Government Policy Of Assimilation And The Loss Of Cultural Identity

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The Assimilation policy was a government policy designed to absorb Aboriginal people into white society through the process of forcibly removing children from their families. This government policy was not introduced until the 1950’s but was proposed through the belief that the Aboriginal people were allowed to “ die out,” through a process of natural elimination, or, where possible were able to assimilate into the white community. As a result, for the Aboriginal people assimilation meant the loss of their culture, beliefs, languages and most importantly their family as they were forced to adopt the white culture in Australia.

The loss of cultural identity is a negative experience that was endured by many Aboriginal and Torres Strait Islanders who were forcibly eliminated from their families under the policy of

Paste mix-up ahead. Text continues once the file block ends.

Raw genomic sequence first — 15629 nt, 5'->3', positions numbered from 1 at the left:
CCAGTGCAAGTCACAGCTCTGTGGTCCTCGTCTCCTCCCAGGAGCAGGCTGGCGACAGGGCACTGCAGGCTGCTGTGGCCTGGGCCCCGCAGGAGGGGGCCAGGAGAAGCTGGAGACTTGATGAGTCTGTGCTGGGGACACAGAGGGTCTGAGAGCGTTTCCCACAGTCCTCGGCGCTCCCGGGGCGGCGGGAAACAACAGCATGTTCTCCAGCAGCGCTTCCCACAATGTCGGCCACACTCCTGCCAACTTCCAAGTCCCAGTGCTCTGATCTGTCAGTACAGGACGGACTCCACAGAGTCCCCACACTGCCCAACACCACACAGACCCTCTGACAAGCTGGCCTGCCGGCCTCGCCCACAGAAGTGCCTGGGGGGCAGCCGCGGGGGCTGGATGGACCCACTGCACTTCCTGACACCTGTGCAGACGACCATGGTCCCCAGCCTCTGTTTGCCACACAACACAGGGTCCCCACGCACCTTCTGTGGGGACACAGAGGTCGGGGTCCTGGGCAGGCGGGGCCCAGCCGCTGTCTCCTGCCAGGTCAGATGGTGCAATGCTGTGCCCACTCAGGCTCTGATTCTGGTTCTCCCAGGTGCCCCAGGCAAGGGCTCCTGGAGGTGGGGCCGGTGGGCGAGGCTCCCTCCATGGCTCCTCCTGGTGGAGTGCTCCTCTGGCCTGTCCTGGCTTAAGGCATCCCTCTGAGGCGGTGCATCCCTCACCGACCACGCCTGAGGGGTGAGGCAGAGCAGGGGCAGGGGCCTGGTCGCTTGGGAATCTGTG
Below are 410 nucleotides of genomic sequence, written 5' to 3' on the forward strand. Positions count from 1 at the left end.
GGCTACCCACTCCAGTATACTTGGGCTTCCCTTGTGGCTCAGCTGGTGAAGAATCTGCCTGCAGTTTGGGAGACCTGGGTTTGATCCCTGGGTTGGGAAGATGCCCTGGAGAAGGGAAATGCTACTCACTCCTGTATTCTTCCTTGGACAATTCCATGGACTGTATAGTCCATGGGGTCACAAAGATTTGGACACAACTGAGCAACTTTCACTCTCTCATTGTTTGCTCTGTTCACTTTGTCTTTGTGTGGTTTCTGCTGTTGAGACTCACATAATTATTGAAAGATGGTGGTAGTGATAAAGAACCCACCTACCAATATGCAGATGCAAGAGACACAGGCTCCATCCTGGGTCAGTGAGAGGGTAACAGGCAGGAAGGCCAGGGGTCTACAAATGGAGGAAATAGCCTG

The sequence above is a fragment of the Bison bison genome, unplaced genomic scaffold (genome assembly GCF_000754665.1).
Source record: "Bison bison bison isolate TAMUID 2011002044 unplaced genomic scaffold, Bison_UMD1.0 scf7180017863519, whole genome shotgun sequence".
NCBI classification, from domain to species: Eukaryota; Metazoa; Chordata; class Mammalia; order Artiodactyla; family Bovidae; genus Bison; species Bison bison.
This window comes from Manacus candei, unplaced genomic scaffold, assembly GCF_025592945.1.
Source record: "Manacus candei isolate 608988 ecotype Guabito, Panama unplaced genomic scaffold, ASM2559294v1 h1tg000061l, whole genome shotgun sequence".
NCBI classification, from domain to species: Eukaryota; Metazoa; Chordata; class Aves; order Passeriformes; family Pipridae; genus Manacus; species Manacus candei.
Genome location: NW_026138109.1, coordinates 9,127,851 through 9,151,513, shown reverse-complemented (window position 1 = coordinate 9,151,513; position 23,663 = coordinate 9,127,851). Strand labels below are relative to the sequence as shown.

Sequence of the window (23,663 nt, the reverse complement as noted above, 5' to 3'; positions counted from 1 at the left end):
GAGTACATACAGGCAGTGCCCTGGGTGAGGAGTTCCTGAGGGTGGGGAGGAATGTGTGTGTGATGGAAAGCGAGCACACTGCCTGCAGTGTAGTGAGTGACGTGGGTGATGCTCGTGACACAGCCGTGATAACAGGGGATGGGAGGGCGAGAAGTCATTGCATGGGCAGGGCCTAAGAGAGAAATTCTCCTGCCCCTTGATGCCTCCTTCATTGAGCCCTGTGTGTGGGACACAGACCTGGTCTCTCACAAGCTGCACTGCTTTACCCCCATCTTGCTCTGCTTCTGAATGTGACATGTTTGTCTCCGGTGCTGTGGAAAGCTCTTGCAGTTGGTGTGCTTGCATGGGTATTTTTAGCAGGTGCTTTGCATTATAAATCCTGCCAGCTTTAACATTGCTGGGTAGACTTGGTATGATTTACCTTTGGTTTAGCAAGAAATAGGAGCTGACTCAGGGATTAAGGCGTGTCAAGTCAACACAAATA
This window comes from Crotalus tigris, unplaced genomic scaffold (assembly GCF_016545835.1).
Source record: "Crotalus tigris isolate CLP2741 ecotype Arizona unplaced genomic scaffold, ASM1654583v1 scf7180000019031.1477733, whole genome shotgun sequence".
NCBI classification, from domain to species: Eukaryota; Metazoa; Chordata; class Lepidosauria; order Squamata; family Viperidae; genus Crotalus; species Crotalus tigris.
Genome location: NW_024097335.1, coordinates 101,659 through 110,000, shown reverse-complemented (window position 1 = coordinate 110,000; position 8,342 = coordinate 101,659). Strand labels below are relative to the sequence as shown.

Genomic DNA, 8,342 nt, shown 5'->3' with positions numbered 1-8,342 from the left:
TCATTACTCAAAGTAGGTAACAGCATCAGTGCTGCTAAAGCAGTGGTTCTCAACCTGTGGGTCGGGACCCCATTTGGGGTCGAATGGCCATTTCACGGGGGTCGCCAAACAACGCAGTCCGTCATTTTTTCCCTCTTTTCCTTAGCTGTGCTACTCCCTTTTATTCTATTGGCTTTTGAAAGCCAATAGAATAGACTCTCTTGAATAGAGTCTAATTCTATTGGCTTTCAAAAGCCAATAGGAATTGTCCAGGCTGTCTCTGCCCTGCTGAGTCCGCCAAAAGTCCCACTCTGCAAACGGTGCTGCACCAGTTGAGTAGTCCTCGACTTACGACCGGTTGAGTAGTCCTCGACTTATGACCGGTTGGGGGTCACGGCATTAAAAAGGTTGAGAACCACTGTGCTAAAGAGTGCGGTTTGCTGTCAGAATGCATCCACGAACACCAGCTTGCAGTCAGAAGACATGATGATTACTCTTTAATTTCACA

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Aboriginals losing their cultural identity negatively impacted them because when the State government agencies removed them from their homes , they were then taught to reject their Indigenous heritage and most importantly were then forced to adopt white culture. This may of caused them to feel ashamed of their Indigenous culture as the stolen children were never told who their ancestors plus, who their biological families were. In addition, another negative experience under the policy of Assimilation that influenced many Aboriginals in losing their entire culture was being forbidden to speak their traditional languages. That is, because when the Aboriginal children were adopted by white families, their names were often changed meaning that they had to get rid of their traditional Indigenous name that their families had given them at birth

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